Thanks for your post. The California Health and Safety Codes (HSC 1597.30-1597.621) specifically calls out the need for "neighborhood based" child care centers, and prevents homeowners associations and others from preventing someone from running a daycare or child care business in the home. As a result, any qualifying child care business is usually approved by the City to be run from a home.
However, a landlord can and often does prevent the tenants of their homes from running businesses out of the property that would involve customers or clients coming to the home daily (for traffic concerns) or the delivery of large amounts of packages (inventory). So while the City would most assuredly allow you to run the business in the rental home, most landlords would certainly not permit the business in the home, as Juliana pointed out below.
That's not to say that you won't find a landlord who will allow you to run a business from the home, but with a low inventory of rental homes available, it's likely to be harder thing to find. If you do happen to find a landlord that might consider allowing a child care facility in the home, you'll need to be prepared to prove to the landlord that the business will not damage his home or the neighborhood. You can try the following to overcome some of the landlord's concerns:
1. Show the landlord your liability insurance policy (it should be at least $1M or higher) and the landlord should be named as co-insured on your policy. Tell the landlord that you'll give them a copy of the policy and any successor policies
2. Offer to pay a much larger security deposit to cover potential damages to the home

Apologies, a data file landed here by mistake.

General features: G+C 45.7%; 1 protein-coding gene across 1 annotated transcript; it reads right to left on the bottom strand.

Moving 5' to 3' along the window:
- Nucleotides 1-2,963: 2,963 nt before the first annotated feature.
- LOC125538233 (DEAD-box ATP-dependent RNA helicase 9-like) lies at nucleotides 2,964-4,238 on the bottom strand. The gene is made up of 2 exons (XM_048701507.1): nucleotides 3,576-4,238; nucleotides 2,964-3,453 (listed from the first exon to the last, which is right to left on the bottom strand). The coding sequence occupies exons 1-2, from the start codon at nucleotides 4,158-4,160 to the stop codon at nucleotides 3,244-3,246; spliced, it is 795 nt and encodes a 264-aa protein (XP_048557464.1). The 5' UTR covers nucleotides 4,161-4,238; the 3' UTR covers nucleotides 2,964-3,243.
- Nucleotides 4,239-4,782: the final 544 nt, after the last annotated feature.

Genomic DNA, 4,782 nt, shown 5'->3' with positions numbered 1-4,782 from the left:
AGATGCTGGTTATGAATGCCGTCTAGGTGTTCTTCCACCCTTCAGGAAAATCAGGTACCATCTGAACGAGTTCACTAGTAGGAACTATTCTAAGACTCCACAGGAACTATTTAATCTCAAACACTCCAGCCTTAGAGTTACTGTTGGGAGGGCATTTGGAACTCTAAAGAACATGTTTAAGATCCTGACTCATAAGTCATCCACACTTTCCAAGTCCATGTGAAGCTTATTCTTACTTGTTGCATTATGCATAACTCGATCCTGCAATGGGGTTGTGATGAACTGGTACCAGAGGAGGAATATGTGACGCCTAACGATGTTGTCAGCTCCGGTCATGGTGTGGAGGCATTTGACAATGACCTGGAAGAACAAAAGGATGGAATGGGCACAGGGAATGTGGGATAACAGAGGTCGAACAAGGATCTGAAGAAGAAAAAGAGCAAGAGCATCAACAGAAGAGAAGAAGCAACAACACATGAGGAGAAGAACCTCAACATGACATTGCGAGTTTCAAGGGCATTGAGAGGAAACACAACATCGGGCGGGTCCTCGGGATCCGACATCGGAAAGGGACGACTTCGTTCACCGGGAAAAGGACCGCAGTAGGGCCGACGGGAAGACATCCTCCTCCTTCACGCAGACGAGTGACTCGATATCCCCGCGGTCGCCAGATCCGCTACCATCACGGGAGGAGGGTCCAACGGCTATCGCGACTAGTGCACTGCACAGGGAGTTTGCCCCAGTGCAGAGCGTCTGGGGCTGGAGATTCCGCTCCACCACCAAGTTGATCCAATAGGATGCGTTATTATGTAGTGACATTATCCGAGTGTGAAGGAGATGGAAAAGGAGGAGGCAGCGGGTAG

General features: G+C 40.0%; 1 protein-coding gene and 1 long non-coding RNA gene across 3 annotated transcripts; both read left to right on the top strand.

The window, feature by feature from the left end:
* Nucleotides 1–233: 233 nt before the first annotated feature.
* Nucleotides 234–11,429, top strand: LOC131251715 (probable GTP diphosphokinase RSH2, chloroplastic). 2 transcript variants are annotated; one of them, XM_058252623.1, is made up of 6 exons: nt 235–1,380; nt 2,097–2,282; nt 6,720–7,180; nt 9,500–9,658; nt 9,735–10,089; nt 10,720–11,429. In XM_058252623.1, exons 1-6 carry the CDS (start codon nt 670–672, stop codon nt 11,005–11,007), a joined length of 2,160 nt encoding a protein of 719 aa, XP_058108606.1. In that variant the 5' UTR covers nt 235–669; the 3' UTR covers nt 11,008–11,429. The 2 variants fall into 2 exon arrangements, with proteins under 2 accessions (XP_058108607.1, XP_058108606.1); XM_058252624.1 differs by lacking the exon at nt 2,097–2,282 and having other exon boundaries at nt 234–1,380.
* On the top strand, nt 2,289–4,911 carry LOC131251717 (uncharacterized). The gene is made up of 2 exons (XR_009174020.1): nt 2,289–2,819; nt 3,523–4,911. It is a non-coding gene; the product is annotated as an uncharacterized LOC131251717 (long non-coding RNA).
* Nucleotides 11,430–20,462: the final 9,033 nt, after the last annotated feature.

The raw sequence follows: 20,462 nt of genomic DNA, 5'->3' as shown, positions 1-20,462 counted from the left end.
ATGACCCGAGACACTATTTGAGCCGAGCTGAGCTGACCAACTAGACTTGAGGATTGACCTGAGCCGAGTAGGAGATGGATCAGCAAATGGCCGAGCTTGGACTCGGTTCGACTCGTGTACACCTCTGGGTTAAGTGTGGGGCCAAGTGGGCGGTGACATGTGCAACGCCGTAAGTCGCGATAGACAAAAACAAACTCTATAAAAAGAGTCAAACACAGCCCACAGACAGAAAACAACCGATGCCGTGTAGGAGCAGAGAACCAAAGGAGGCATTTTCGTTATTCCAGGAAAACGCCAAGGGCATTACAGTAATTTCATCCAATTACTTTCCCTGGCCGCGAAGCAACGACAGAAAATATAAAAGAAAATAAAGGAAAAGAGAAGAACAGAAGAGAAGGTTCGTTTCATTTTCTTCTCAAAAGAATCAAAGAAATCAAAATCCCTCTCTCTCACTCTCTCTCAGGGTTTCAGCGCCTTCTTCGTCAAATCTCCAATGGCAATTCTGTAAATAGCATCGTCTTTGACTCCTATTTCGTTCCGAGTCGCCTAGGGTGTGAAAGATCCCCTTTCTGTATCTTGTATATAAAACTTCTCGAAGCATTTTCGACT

3. Provide specifics about the number of children on the property, the ages, and the number of cars that will be going to and from the home
4. Provide the landlord with copies of your childcare service contract and offer to provide specific wording within the contract that holds the landlord harmless and blameless for any acts on the property (this would be IN ADDITION to the liability policy naming the landlord as co-insured--not instead of...)
Be prepared to provide proof that you are a responsible business owner--business license, certifications, first aid, etc.
Good luck in your hunt for a rental property! It will be harder to find a landlord who will agree to these terms, but it won't be impossible.
Allison James Estates & Homes
You might be able to negotiate a workable arrangement with a church.
Sunnyvale did provide information in the past about running a child care business. You might be able to track down more information from this link:
For information about operating a business in Sunnyvale visit http://sunnyvale.ca.gov/DoingBusiness/BusinessLicenses.aspx
Sunnyvale real estate information at http://julianalee.com/sunnyvale.htm
Top 2 agent nationwide at Keller Williams Realty
Over 20 years experience
Over 1,000 homes sold in Santa Clara and San Mateo Counties
the first thing that I can think about would be to check, for any purchase that you would be considering, that the house would be suitable for that; in particular you'd need to check with the City (regardless of the zoning) that the intended use as a childcare facility would be allowed.
In fact, the more I think of it, it seems that it is the main thing to be careful about. I would advise a trip to the City hall to see with them what their requirements are for such an endeavour.
I wish you good luck!